Resource Applying for social security disability

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Senior member
Jan 20, 2014
This document is based on the recent experience of two PALS when applying for SSDI.

How to apply for Social Security Disability Benefits (SSDI)

This document is based on several PALS current experiences. Since government programs change frequently, you will need to check with Social Security for the most current information.

You can apply for SSDI as soon as you receive a definitive diagnosis of ALS from your doctor. You will automatically qualify as disabled since ALS is one of a few diseases labeled a TERI (Terminal) illness. This is important because your waiting period for benefits is reduced from 2 years to 5 months. (Edit. As of December 2020 the wait has been eliminated. Exactly how the timing will work is not yet clear but the rest of the process and requirements will probably not change ) However you must also stop working before you file. You are technically allowed to earn a small amount every month and collect but when applying saying you are working will lead to an automatic denial

This assumes you worked long enough and recently enough at a job that paid into social security. The number of work credits you need to qualify for disability benefits depends on your age when you become disabled. Generally, you need 40 credits, 20 of which were earned in the last 10 years ending with the year you become disabled. If you are 31 or older, you must have worked at least 5 of the last 10 years to pass the recent work test. Put another way, you will need to have earned 20 credits (one quarter of work equals one credit) in the 10 years immediately before you became disabled. However, younger workers may qualify with fewer credits so check with Social Security.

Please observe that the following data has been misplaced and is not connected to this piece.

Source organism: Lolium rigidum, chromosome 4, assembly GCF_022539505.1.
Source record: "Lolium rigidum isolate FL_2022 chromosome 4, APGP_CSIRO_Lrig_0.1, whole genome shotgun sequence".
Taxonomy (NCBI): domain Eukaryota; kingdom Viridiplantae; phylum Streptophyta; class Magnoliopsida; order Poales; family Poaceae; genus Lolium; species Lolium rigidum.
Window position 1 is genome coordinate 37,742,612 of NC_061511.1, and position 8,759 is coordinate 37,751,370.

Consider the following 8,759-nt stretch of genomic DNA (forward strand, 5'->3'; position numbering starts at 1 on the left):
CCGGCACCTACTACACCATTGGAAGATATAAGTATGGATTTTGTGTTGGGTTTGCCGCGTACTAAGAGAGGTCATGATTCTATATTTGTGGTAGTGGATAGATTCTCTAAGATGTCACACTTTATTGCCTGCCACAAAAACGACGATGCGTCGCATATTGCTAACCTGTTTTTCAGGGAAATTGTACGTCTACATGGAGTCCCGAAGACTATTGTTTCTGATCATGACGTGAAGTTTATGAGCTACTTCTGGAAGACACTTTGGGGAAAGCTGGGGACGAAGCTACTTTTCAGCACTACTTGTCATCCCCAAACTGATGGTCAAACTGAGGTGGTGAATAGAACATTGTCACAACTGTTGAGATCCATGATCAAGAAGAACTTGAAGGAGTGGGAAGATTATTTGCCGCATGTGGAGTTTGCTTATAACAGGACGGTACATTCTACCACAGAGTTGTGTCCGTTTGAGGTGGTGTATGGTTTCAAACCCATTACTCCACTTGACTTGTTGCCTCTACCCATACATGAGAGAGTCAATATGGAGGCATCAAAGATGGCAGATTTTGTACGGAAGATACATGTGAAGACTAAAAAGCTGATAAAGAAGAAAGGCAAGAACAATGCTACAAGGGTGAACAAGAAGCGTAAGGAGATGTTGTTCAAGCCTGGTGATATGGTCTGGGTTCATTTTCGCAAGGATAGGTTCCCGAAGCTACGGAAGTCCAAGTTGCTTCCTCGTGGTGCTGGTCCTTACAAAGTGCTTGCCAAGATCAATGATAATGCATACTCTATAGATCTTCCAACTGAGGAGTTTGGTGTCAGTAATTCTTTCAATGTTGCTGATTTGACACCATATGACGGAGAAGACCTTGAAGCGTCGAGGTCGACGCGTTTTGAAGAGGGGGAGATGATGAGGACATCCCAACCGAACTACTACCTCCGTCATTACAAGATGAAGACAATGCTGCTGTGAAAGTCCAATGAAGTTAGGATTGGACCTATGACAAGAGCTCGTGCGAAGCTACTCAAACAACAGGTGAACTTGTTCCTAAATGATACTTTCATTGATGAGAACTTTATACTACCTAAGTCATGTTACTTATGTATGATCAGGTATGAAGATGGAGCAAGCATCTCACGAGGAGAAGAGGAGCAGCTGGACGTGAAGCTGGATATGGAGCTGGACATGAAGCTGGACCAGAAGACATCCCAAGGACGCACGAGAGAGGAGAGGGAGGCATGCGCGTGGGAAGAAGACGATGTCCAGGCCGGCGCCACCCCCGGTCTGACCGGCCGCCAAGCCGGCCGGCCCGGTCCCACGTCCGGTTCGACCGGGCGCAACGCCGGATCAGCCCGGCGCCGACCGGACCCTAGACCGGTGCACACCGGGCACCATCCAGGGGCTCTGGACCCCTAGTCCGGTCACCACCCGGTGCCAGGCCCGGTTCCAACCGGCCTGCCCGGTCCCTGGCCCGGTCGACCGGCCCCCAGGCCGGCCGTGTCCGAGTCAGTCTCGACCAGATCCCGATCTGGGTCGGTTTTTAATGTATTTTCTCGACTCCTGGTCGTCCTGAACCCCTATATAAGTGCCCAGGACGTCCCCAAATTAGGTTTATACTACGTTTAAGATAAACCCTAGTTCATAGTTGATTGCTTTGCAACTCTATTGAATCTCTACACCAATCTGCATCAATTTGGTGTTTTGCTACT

Those who haven’t earned enough to qualify for SSDI may still be eligible for disability benefits under the Supplemental Security Income (SSI) program. SSI has no work requirement, but applicants must be able to demonstrate financial need which means little or no assets or income.
  1. You can either apply online or call up your local Social Security office to make an appointment (not mandatory and sometimes depending on the office not possible) or go in person to the office.

    You will need the same information whether you apply online or in person, and you can follow up the online application with a phone call to Social Security to get additional assistance or ask questions. You also can begin your application online, save it, and then go in to your appointment to complete it.

  2. Inform them that you are applying for SSDI benefits and that you have ALS. On the application form you will be asked to provide the names of your doctors, the dates of tests run (such as EMG, blood tests, MRI, etc), and medicines you take. If you go in person to the office, you can also provide them with evidence of your diagnosis, a letter from your neuro doctor with the date of diagnosis and tests run. If you apply online they will contact your doctor’s office to verify the diagnosis. Remember, with a definitive diagnosis of ALS you will automatically meet the definition of disabled under Social Security.

  3. You will be screened for both SSI and SSDI benefits. You may get a letter from Social Security denying you SSI benefits, even if you never applied for them. Your SSDI claim is still being processed but they don't tell you that.
    • SSI benefits are for those with little or no family income; your spouse’s income will make a difference here.
    • SSDI is based only upon your work history and has nothing to do with any assets or other income you or your spouse might have.
    • Note: If you work with a spouse at a private business but your spouse has reported all the income from the business, you are not considered to have worked no matter how much time you put in, the same is true for housewives or househusbands. You must have reported income on your tax returns to qualify for SSDI.
  4. Call Social Security after a few weeks to see if your claim has been processed. I found out after a month that mine had been approved in 2 days. You may have to go in person to your local office to get this information although you should get a letter in the mail (I never got one).